Israel's wealthiest are moving out of the city


From beach homes near Nahariya, to country estates in farming villages and homes in pastoral Ein Kerem, Covid-19 has pushed up demand for Israeli houses.

"Leaving the city for a house, as a second home, not the main residence, was something that very much developed over many years and was slowing down, because it involves a lot, such as maintenance and employing workers," says real estate agent Noam Dzialdow of the Neot Shiran agency for luxury homes. "People would say why do I need this headache? Coronavirus reshuffled the deck within a month. People began buying even when movement was restricted."

The past year, it seems, has changed behavior in all areas of life and in the high-end housing market there is an additional trend: leaving the city for spacious homes on farming villages (moshavim) and sometimes even relatively distant from Tel Aviv, to gain maximum privacy during the lockdowns, with a large swimming pool, fitness room and relaxing view.

Dzialdow says, "At the start of coronavirus, everything ground to a halt. After one month, major interest in short-term rentals of houses began, until the situation became clearer, so as not to be trapped at home during Passover. People might live in the most beautiful apartments available but for months they were surrounded by neighbors and unable to go out. These are people used to being on the move, flying, doing sport, and everything stopped. They wanted an immediate alternative and these are people who can allow themselves to rent a property for tens of thousands of shekels, or dollars per month."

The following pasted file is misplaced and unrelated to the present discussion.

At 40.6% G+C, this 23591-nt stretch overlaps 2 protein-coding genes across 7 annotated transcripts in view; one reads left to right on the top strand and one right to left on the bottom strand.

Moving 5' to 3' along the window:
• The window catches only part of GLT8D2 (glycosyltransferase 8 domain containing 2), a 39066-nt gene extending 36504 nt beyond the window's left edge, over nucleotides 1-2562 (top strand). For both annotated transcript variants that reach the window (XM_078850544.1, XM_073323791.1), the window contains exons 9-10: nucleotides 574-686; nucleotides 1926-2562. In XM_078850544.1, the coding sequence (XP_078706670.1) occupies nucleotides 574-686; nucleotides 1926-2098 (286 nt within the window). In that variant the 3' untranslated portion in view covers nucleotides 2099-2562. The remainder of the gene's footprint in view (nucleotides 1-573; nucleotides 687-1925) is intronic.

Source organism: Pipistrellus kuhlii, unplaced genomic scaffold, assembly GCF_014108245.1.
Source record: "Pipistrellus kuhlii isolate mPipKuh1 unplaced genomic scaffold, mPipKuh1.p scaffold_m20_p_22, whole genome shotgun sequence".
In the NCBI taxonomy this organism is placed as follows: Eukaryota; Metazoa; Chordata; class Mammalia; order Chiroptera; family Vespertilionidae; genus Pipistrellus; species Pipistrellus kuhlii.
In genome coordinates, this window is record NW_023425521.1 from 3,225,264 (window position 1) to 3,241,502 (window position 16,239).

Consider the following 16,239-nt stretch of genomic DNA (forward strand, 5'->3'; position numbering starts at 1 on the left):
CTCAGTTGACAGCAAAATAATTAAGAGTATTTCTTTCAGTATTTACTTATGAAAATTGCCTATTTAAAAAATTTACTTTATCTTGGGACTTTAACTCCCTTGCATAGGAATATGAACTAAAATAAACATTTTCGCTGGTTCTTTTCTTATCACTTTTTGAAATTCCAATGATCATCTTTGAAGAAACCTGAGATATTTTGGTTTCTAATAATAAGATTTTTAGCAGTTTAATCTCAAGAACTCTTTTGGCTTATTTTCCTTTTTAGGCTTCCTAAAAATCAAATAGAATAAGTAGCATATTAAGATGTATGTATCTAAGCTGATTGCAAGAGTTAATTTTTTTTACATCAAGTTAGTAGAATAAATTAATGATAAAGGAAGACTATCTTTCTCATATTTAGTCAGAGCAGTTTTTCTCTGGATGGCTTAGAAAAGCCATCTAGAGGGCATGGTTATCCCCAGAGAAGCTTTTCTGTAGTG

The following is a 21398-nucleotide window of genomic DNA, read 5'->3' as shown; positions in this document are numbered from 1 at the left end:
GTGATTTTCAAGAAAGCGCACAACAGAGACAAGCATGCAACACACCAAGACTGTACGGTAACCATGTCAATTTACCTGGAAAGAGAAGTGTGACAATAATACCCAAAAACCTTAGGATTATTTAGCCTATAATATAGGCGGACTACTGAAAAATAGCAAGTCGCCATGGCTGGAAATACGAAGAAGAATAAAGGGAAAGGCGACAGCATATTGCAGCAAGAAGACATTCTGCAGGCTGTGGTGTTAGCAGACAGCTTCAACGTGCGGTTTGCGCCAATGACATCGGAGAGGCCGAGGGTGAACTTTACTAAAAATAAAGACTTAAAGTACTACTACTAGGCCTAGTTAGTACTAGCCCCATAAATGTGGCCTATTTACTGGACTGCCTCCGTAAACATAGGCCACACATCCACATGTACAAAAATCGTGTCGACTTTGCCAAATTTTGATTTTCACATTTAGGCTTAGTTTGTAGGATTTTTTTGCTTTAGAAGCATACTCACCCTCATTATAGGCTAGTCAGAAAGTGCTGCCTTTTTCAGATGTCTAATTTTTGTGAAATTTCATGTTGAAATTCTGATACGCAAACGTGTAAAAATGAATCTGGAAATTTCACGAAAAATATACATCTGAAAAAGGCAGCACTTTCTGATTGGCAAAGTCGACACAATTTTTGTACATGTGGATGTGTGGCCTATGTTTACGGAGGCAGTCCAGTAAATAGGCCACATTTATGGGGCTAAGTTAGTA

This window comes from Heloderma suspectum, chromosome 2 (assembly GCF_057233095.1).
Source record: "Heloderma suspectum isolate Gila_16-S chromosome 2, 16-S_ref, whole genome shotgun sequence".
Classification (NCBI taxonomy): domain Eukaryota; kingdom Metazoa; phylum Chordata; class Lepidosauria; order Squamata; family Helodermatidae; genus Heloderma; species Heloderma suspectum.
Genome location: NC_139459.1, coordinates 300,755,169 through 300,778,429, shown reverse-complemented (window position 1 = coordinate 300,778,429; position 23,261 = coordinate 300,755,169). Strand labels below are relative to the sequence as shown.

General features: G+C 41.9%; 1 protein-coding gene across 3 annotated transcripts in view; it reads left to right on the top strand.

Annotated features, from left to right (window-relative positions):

"In the following months, after we began to understand that this thing was going to be with us for a long time, people became interested in taking out a one or two year lease, mainly for quality, furnished houses. Around August-September, there was already a lot of people wanting to buy a second home for normal times and weekends, religious holidays and vacations, and if there would be additional lockdowns that would be the home where they would spend most of their time, with the tools for remote work."

Rapid purchases

"The sought-after houses had to be ready for immediate occupancy, or houses that did not require major renovation. The amount of time needed to complete the deal had very major significance in the process. They wanted to get out of their apartment in the city. Many sellers with houses on large amounts of land, on the market for a long time, 'on the shelf,' took advantage of the demand and sold their houses despite the inconvenience of the need to leave quickly. In some distant neighborhoods like Caesarea, Savion, Arsuf and farming villages located more than one hour's travel from Tel Aviv, many deals were completed at a much more rapid pace than before coronavirus."

Ramat Hasharon-based high-end real estate agent Miri Ofek said, "People living in penthouses were scared to get into the elevator. I had enquiries about an additional home, a house with a garden and large amount of land where they could host the children and grandchildren. Others sought penthouse apartments on lower floors and in smaller buildings with fewer apartments, which would allow them to walk out of the building, with less tenants around and less friction."

"I have customers who have lived in a very spacious apartment for decades and they asked me to find them a house with a swimming pool, which could be quickly occupied, which would be a second home, without selling their property. Within a month they bought a house for NIS 13 million in west Ramat Hasharon. It was a 450 square meter house built 14 years ago, with two floors and a basement and a private elevator on a 500 square meter lot. I had a customer fly in from the US and within a day buy a house for NIS 16 million."